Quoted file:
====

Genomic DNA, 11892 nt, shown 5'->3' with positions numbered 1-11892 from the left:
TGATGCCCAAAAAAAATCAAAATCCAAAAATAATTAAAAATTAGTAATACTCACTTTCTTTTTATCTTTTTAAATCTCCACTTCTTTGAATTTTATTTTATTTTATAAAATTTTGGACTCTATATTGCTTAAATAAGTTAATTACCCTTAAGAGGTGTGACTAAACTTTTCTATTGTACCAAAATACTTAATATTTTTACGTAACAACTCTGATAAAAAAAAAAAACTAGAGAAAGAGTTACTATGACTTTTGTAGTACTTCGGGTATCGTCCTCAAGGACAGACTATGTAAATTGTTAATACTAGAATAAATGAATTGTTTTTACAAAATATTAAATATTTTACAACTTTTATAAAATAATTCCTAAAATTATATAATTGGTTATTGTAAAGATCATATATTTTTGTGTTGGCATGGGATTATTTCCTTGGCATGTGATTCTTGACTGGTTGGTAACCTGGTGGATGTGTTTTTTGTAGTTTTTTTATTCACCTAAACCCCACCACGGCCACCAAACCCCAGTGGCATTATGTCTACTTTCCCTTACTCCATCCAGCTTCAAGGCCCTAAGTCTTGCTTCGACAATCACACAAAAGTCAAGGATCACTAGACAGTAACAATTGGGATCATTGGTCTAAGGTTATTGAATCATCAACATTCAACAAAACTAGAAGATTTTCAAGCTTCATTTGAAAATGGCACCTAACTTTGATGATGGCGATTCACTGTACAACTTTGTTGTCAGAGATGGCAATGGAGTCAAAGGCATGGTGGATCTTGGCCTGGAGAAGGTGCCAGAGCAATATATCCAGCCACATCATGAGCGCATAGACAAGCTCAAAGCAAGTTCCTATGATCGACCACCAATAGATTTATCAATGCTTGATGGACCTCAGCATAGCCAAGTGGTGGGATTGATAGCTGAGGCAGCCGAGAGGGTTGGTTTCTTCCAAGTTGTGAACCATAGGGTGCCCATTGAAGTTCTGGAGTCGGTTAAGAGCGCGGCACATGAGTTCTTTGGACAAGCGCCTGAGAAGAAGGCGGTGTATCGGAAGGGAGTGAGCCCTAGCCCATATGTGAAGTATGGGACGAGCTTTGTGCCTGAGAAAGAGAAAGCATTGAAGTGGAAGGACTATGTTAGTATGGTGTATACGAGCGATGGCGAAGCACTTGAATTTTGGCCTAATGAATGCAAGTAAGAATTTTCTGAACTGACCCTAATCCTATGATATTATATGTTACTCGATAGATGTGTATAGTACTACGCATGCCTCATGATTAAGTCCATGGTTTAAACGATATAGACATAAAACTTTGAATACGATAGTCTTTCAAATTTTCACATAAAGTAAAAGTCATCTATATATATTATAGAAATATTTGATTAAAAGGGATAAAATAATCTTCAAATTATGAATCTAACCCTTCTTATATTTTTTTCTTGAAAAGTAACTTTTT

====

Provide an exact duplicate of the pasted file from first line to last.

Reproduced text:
Genomic DNA, 11892 nt, shown 5'->3' with positions numbered 1-11892 from the left:
TGATGCCCAAAAAAAATCAAAATCCAAAAATAATTAAAAATTAGTAATACTCACTTTCTTTTTATCTTTTTAAATCTCCACTTCTTTGAATTTTATTTTATTTTATAAAATTTTGGACTCTATATTGCTTAAATAAGTTAATTACCCTTAAGAGGTGTGACTAAACTTTTCTATTGTACCAAAATACTTAATATTTTTACGTAACAACTCTGATAAAAAAAAAAAACTAGAGAAAGAGTTACTATGACTTTTGTAGTACTTCGGGTATCGTCCTCAAGGACAGACTATGTAAATTGTTAATACTAGAATAAATGAATTGTTTTTACAAAATATTAAATATTTTACAACTTTTATAAAATAATTCCTAAAATTATATAATTGGTTATTGTAAAGATCATATATTTTTGTGTTGGCATGGGATTATTTCCTTGGCATGTGATTCTTGACTGGTTGGTAACCTGGTGGATGTGTTTTTTGTAGTTTTTTTATTCACCTAAACCCCACCACGGCCACCAAACCCCAGTGGCATTATGTCTACTTTCCCTTACTCCATCCAGCTTCAAGGCCCTAAGTCTTGCTTCGACAATCACACAAAAGTCAAGGATCACTAGACAGTAACAATTGGGATCATTGGTCTAAGGTTATTGAATCATCAACATTCAACAAAACTAGAAGATTTTCAAGCTTCATTTGAAAATGGCACCTAACTTTGATGATGGCGATTCACTGTACAACTTTGTTGTCAGAGATGGCAATGGAGTCAAAGGCATGGTGGATCTTGGCCTGGAGAAGGTGCCAGAGCAATATATCCAGCCACATCATGAGCGCATAGACAAGCTCAAAGCAAGTTCCTATGATCGACCACCAATAGATTTATCAATGCTTGATGGACCTCAGCATAGCCAAGTGGTGGGATTGATAGCTGAGGCAGCCGAGAGGGTTGGTTTCTTCCAAGTTGTGAACCATAGGGTGCCCATTGAAGTTCTGGAGTCGGTTAAGAGCGCGGCACATGAGTTCTTTGGACAAGCGCCTGAGAAGAAGGCGGTGTATCGGAAGGGAGTGAGCCCTAGCCCATATGTGAAGTATGGGACGAGCTTTGTGCCTGAGAAAGAGAAAGCATTGAAGTGGAAGGACTATGTTAGTATGGTGTATACGAGCGATGGCGAAGCACTTGAATTTTGGCCTAATGAATGCAAGTAAGAATTTTCTGAACTGACCCTAATCCTATGATATTATATGTTACTCGATAGATGTGTATAGTACTACGCATGCCTCATGATTAAGTCCATGGTTTAAACGATATAGACATAAAACTTTGAATACGATAGTCTTTCAAATTTTCACATAAAGTAAAAGTCATCTATATATATTATAGAAATATTTGATTAAAAGGGATAAAATAATCTTCAAATTATGAATCTAACCCTTCTTATATTTTTTTCTTGAAAAGTAACTTTTT